In their paleobiogeographic analysis, Seoane et al.53 proposed central Patagonia as the ancestral area of the Hegetotheriidae and Pachyrukhinae clades during the Deseadan age (late Oligocene, 29.4–24.2 Ma63), a moment dominated by warm climate. However, the earliest fossil record of these clades, and particularly of the latter, is incomplete. Hegetotheriids are well represented in the Deseadan age, with eight taxa that appear simultaneously and already morphologically diversified. Three are pachyrukhines, including Medistylus and Prosotherium26,53,64; which already display an established sciuromorph condition. Because of this, we think that the origin of pachyrukhines should be placed before these Deseadan fossils representatives. Furthermore, Reguero30 mentioned a fragmentary material of a hegetotheriid that would probably be a pachyrukhine from an Early Oligocene locality of Argentinian Patagonia (Cañadón Blanco, Chubut), supporting our statement. Although not preserved in the fossil record, the evolutionary leap, where the deep masseter muscle first reached the lateral aspect of the rostrum probably occurred at some time prior to Deseadan age. This condition was maintained or enhanced in all the later pachyrukhines, reaching the greatest development in the last representative of the group, Paedotherium bonaerense (Fig. 6; Supplementary Table 2).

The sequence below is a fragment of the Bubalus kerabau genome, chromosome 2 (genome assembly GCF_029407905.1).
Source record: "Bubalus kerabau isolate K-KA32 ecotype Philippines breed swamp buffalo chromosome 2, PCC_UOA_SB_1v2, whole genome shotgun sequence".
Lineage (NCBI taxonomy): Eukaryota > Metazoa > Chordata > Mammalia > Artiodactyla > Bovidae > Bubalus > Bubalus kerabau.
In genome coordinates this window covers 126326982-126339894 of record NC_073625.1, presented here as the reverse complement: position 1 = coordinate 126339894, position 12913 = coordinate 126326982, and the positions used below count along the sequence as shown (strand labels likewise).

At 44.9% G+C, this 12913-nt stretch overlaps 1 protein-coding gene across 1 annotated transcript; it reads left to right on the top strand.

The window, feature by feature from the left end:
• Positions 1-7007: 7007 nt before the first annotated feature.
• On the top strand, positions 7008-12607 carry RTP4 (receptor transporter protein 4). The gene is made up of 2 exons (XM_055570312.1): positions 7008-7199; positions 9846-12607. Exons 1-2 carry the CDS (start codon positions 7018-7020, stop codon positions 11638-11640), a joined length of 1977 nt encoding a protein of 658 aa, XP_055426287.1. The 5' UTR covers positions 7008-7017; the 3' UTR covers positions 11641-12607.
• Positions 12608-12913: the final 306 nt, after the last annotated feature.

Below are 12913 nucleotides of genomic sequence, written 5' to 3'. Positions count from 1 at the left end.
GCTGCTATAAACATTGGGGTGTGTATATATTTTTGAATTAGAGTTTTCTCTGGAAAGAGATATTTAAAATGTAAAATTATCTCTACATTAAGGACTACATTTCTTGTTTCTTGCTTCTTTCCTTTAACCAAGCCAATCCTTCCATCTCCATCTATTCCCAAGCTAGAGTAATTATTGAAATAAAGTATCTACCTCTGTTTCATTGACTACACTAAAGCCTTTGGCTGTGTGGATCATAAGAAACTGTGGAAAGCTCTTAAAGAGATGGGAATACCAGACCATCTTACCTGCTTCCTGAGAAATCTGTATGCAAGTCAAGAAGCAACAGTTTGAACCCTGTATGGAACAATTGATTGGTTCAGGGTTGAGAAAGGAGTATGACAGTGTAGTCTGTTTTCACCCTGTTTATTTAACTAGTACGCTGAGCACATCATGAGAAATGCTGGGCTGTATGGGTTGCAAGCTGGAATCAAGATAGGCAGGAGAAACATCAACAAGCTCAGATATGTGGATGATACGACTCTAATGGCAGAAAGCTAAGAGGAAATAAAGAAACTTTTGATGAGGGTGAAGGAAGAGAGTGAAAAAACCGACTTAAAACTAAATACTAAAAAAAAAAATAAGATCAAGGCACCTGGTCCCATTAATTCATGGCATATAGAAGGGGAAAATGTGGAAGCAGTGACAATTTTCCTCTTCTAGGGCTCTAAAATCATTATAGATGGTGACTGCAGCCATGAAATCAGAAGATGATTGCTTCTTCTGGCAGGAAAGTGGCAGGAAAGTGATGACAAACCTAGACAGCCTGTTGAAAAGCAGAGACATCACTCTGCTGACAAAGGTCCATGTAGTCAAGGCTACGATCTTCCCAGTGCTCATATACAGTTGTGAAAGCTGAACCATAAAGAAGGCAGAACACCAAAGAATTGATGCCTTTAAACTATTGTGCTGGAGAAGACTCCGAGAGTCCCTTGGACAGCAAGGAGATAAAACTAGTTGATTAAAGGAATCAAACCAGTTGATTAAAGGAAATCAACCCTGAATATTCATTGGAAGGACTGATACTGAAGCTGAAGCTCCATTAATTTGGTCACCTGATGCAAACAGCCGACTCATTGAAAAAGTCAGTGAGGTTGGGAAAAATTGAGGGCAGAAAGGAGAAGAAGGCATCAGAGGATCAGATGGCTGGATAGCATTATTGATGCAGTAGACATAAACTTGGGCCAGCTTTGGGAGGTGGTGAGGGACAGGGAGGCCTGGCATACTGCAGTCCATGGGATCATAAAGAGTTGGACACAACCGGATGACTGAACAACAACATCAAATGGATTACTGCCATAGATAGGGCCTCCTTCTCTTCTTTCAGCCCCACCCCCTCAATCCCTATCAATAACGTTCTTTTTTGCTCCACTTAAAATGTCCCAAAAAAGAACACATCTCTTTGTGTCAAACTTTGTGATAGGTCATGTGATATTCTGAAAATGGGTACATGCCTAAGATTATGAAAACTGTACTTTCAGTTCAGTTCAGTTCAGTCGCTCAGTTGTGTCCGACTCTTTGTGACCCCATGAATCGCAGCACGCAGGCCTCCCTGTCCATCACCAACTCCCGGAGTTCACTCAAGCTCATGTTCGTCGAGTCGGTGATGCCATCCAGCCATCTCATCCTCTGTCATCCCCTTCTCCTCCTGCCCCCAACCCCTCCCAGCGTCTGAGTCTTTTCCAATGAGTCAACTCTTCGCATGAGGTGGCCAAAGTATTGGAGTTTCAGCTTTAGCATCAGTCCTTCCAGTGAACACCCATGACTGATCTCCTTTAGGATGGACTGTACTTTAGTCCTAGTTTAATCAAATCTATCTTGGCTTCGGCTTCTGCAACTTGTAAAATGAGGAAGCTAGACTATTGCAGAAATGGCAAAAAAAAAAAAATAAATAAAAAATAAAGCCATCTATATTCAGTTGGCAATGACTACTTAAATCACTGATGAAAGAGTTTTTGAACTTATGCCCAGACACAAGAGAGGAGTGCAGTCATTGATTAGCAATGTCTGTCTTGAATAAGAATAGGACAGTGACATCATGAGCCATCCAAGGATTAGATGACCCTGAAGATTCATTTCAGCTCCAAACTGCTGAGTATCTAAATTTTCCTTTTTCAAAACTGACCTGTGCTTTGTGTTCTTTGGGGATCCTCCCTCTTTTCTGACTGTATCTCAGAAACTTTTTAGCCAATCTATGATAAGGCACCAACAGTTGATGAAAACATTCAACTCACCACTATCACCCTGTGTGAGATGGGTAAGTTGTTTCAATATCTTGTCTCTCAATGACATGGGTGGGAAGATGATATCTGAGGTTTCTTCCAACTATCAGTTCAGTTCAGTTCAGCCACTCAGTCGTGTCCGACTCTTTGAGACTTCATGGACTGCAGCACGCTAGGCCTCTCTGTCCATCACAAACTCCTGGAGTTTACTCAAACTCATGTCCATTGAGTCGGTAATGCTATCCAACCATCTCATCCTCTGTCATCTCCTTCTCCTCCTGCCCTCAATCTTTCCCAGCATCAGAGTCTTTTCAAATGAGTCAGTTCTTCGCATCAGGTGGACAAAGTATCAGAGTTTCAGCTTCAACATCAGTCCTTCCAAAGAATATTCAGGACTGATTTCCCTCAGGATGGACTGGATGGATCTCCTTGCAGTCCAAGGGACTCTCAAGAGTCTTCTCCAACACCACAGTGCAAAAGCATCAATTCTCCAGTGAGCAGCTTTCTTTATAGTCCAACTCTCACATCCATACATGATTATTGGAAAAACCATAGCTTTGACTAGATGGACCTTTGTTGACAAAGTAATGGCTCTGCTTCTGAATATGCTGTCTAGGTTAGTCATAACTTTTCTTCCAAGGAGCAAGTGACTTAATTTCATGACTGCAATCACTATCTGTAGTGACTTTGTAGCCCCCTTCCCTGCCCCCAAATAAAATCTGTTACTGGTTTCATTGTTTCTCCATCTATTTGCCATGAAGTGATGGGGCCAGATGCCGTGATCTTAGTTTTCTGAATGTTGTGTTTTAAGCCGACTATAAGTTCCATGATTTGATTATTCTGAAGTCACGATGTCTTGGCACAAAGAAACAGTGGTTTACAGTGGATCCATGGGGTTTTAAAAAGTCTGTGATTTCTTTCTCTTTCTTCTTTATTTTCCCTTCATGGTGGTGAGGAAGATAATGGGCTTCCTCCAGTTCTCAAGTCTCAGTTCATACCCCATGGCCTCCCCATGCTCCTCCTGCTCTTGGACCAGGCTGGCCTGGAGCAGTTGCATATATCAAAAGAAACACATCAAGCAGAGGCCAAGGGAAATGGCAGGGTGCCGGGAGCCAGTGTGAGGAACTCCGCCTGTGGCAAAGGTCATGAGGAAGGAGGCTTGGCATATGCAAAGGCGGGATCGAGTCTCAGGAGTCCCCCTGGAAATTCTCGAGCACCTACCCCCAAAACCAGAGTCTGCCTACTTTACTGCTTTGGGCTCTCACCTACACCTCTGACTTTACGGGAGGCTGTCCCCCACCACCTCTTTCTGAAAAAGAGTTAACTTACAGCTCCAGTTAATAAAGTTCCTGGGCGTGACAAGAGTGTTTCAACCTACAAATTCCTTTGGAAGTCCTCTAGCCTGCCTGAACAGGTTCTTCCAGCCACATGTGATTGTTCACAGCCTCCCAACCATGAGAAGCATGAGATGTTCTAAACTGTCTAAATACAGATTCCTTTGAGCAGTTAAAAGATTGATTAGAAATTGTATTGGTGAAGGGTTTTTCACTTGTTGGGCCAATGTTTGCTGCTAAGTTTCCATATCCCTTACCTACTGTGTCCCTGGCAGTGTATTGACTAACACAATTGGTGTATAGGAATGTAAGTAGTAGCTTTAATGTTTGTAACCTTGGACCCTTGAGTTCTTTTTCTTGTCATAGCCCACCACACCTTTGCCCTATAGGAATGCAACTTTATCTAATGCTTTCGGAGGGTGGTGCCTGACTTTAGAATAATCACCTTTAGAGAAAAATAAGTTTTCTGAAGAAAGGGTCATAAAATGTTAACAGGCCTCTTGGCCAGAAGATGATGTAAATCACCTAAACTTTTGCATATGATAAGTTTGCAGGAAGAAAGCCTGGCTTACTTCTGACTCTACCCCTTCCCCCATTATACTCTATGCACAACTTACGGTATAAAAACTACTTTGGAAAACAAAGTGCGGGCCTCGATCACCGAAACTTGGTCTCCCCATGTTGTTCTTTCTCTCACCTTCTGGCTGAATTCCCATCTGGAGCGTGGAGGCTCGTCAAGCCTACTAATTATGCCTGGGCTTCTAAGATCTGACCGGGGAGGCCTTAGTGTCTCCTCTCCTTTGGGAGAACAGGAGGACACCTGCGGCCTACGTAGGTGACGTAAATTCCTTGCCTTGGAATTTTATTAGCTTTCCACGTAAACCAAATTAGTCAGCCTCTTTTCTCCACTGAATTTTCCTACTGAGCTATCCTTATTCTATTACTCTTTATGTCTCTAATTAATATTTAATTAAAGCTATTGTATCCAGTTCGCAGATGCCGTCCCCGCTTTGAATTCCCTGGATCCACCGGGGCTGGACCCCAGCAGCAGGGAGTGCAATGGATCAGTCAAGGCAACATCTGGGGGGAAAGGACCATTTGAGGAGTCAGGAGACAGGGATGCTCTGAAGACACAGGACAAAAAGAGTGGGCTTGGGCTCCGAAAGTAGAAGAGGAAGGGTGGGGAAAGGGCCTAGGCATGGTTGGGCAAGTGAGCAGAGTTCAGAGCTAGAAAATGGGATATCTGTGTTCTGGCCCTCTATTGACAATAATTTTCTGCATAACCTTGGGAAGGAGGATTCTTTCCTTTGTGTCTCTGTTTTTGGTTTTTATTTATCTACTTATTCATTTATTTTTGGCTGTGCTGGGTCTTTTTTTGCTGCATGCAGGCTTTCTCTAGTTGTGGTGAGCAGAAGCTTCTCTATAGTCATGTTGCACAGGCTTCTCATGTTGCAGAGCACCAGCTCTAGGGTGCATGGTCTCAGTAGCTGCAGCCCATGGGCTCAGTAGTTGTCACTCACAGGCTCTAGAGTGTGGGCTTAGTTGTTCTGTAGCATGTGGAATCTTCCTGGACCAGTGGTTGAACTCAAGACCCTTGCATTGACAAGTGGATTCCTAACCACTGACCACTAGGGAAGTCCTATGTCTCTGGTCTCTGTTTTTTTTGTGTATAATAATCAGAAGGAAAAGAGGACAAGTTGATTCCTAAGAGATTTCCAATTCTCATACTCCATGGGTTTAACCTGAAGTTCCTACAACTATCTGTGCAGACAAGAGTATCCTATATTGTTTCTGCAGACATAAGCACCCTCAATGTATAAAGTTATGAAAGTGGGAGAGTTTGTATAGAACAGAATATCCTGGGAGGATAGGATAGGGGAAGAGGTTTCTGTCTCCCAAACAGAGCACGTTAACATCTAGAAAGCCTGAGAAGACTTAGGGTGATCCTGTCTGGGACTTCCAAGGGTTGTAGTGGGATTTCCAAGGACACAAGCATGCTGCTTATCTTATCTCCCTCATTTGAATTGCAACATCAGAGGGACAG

Sciuromorphy and associated features have been deeply studied in living rodents, and it is known that this morphology optimizes the masticatory apparatus to bite and gnaw hard objects2,3,6,7. We believe that this dietary specialization, and not grazing, must have been the driver of the early evolution of the Pachyrukhinae. At that time, around the early Oligocene, the only rodents that inhabited South America were the caviomorphs which arrived to this continent in late Middle Eocene65 and reached southern latitudes in Early Oligocene66. The configuration of the hystricomorph model, a common feature of the representatives of this clade, is less optimal for gnawing hard objects than sciuromorphy, and more effective for grinding action3. Consequently, the acquisition of a sciuromorph condition in pachyrukhines would have allowed them to conquer ecological niches not attainable by caviomorphs.